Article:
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FCR affidavit regarding DDDB's litigation strategy relies on one not-so-reliable Brooklyn Daily Eagle reporter

The Brooklyn Daily Eagle, thanks to columnists Dennis Holt and Henrik Krogius, has been a longtime cheerleader for the Atlantic Yards project.

But it's neither Holt nor Krogius but courts reporter Ryan Thompson whose conclusionary and loaded language regarding Develop Don't Destroy Brooklyn's (DDDB) legal strategy is crucial to Forest City Ratner executive Maryanne Gilmartin's affidavit in support of an eviction order.

The affidavit is part of an ESDC package of legal papers aiming to convince state Supreme Court Justice Abraham Gerges to ensure that all condemnees leave the Atlantic Yards footprint by May 17. DDDB is not a party to this case, though DDDB spokesman Daniel Goldstein is a condemnee.

A hearing will be held Wednesday at 9:30 10 a.m. before state Supreme Court Justice Abraham Gerges at Supreme Court in Brooklyn, 320 Jay Street.

DDDB's strategy

While delay is surely a calculation, Thompson suggests that DDDB's litigation strategy is solely about delay, rather than any legitimate effort to hold government accountable.

Thompson, it should be pointed out, was the reporter behind the scoffing report, cited Saturday, that Develop Don’t Destroy Brooklyn asked "the court to consider new evidence that DDDB claims was not available at the time of the oral argument in January."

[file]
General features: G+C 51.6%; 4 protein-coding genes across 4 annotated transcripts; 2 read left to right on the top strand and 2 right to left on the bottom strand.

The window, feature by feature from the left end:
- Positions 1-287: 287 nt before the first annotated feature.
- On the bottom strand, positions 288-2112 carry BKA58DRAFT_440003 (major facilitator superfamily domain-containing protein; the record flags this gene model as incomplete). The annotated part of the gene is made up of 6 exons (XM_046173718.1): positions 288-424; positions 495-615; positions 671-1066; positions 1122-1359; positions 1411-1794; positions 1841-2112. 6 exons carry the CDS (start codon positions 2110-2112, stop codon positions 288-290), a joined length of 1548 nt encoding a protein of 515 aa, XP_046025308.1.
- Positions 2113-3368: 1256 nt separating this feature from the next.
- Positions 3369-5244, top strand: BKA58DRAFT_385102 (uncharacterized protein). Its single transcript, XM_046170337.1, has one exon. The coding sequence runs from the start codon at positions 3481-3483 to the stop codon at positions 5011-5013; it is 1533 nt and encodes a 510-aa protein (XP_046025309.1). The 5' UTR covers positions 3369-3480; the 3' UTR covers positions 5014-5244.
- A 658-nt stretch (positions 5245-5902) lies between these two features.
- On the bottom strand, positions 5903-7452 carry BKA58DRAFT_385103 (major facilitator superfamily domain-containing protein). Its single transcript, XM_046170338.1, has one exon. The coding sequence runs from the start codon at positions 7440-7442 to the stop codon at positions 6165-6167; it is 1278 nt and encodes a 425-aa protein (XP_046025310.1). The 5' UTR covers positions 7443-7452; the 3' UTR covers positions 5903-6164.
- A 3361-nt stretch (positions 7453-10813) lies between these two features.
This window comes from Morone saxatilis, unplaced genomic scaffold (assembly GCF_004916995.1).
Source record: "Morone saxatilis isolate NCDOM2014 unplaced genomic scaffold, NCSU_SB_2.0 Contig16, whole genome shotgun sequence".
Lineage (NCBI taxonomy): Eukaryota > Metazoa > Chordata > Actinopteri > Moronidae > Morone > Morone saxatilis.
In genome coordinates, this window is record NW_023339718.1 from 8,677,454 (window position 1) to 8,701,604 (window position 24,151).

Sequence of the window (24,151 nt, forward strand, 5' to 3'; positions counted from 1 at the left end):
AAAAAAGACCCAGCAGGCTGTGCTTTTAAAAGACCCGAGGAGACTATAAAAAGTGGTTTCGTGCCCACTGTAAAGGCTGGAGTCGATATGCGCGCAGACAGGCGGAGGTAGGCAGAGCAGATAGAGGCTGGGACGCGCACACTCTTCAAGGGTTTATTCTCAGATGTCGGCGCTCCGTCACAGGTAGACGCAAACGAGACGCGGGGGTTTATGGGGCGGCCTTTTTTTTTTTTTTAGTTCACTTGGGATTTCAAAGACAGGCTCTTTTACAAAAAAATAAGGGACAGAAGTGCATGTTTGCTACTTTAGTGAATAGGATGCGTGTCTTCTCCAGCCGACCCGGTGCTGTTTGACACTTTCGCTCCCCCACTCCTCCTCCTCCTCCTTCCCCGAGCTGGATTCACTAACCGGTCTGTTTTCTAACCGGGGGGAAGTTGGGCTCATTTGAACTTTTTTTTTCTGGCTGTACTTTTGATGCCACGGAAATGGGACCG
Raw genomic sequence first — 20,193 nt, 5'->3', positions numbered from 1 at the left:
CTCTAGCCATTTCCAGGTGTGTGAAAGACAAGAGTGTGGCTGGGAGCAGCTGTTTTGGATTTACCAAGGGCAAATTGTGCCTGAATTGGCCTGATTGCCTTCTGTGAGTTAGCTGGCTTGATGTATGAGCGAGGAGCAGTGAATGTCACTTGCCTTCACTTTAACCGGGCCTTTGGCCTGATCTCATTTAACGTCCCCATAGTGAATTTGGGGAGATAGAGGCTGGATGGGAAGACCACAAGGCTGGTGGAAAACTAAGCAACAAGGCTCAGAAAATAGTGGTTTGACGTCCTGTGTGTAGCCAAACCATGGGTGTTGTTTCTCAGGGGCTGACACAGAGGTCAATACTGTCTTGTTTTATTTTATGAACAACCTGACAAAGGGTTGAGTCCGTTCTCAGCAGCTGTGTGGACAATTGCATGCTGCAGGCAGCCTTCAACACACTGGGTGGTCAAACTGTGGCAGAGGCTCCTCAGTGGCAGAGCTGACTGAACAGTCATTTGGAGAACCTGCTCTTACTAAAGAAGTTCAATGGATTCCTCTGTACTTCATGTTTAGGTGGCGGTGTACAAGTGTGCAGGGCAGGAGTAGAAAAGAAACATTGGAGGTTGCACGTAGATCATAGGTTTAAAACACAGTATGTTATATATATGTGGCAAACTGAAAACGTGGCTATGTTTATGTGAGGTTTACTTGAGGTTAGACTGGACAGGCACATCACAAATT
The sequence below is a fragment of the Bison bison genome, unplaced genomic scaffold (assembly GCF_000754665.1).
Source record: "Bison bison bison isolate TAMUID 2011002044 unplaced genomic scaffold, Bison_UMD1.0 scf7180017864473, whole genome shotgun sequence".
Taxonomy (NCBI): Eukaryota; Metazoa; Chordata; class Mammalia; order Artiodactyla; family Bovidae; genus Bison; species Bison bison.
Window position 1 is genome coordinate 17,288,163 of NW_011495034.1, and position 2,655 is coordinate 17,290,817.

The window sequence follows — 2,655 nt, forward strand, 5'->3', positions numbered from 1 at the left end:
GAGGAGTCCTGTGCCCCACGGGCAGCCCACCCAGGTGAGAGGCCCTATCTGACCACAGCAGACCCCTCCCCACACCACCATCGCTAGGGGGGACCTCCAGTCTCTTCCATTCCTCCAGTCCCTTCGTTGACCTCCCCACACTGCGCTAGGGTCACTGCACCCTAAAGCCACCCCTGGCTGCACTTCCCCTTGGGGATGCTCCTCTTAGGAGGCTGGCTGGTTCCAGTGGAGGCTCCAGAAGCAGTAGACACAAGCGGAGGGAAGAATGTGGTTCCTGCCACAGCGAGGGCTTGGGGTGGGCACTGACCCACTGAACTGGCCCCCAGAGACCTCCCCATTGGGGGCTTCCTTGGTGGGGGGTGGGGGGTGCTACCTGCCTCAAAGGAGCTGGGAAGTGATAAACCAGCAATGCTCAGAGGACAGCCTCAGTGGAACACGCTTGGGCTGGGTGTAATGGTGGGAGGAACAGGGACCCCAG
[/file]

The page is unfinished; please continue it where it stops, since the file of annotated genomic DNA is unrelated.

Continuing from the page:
Choosing to cast doubt on DDDB's "claims," Thompson failed to point out that the Development Agreement was, in fact, not made public for nearly a week after the oral argument.

The affidavit

From Gilmartin's affidavit:
Time after time, the Project's opponents have sought to frustrate and delay the Project through litigation and motion practice. In fact, the Project's opponents have publicly acknowledged their intention to use the prolonged pendency of multiple litigations to kill the Project. On August 3, 2009, the Brooklyn Daily Eagle reported that the Project's opponents, "despite losing every major court case and lawsuit, vow to sue for as long as possible")"Hours Before Cutthroat Deadline, Atlantic Yards Opponents File Legal Papers in Court". The same newspaper previously attributed this telling statement to the Legal Director of Develop Don't Destroy Brooklyn, Inc. ("DDDB"), the opposition's umbrella group, whose principal leader and spokesman, Daniel Goldstein, is a condemnee in the present proceeding: "Can we bring other challenges? Absolutely. And we will." (The Brooklyn Daily Eagle, May 19. 2009, "Atlantic Yards Will Face More Lawsuits; Will It Face Eternal Delays?"). As shown below, however (and as the courts have recognized), the Project is important for the future of New York and is intended to bring enormous public benefits that the Project's opponents should not be allowed to thwart.
The coverage: DDDB responsible for delays?

From Thompson's 8/3/09 article headlined Hours Before Cutthroat Deadline, Atlantic Yards Opponents File Legal Papers in Court: